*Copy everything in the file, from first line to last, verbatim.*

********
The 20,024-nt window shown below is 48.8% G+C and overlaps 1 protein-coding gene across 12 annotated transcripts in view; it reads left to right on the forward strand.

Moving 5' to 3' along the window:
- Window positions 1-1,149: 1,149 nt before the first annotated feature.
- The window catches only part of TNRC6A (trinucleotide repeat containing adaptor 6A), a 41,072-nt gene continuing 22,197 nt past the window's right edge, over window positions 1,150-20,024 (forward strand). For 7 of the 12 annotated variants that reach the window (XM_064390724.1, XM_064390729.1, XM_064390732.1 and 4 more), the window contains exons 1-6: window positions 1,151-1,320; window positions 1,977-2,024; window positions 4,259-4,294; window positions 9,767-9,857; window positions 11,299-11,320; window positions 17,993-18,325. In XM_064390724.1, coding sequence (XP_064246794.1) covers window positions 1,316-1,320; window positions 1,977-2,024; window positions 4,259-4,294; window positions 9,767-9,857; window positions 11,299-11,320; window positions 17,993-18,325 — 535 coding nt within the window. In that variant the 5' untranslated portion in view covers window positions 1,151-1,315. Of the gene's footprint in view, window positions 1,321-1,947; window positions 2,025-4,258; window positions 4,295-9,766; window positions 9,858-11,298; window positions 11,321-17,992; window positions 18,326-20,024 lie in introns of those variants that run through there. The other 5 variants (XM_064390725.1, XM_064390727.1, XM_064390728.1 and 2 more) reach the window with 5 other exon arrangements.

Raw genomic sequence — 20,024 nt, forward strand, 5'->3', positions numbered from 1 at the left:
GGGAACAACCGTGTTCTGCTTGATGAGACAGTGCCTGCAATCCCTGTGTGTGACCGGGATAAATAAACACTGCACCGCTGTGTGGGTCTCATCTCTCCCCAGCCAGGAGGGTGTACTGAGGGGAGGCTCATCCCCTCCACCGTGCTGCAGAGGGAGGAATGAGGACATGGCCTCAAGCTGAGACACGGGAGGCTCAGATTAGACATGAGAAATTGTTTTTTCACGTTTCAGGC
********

The 20,024-nt window shown below is 48.8% G+C and overlaps 1 protein-coding gene across 12 annotated transcripts in view; it reads left to right on the forward strand.

Moving 5' to 3' along the window:
- Window positions 1-1,149: 1,149 nt before the first annotated feature.
- The window catches only part of TNRC6A (trinucleotide repeat containing adaptor 6A), a 41,072-nt gene continuing 22,197 nt past the window's right edge, over window positions 1,150-20,024 (forward strand). For 7 of the 12 annotated variants that reach the window (XM_064390724.1, XM_064390729.1, XM_064390732.1 and 4 more), the window contains exons 1-6: window positions 1,151-1,320; window positions 1,977-2,024; window positions 4,259-4,294; window positions 9,767-9,857; window positions 11,299-11,320; window positions 17,993-18,325. In XM_064390724.1, coding sequence (XP_064246794.1) covers window positions 1,316-1,320; window positions 1,977-2,024; window positions 4,259-4,294; window positions 9,767-9,857; window positions 11,299-11,320; window positions 17,993-18,325 — 535 coding nt within the window. In that variant the 5' untranslated portion in view covers window positions 1,151-1,315. Of the gene's footprint in view, window positions 1,321-1,947; window positions 2,025-4,258; window positions 4,295-9,766; window positions 9,858-11,298; window positions 11,321-17,992; window positions 18,326-20,024 lie in introns of those variants that run through there. The other 5 variants (XM_064390725.1, XM_064390727.1, XM_064390728.1 and 2 more) reach the window with 5 other exon arrangements.

Raw genomic sequence — 20,024 nt, forward strand, 5'->3', positions numbered from 1 at the left:
GGGAACAACCGTGTTCTGCTTGATGAGACAGTGCCTGCAATCCCTGTGTGTGACCGGGATAAATAAACACTGCACCGCTGTGTGGGTCTCATCTCTCCCCAGCCAGGAGGGTGTACTGAGGGGAGGCTCATCCCCTCCACCGTGCTGCAGAGGGAGGAATGAGGACATGGCCTCAAGCTGAGACACGGGAGGCTCAGATTAGACATGAGAAATTGTTTTTTCACGTTTCAGGC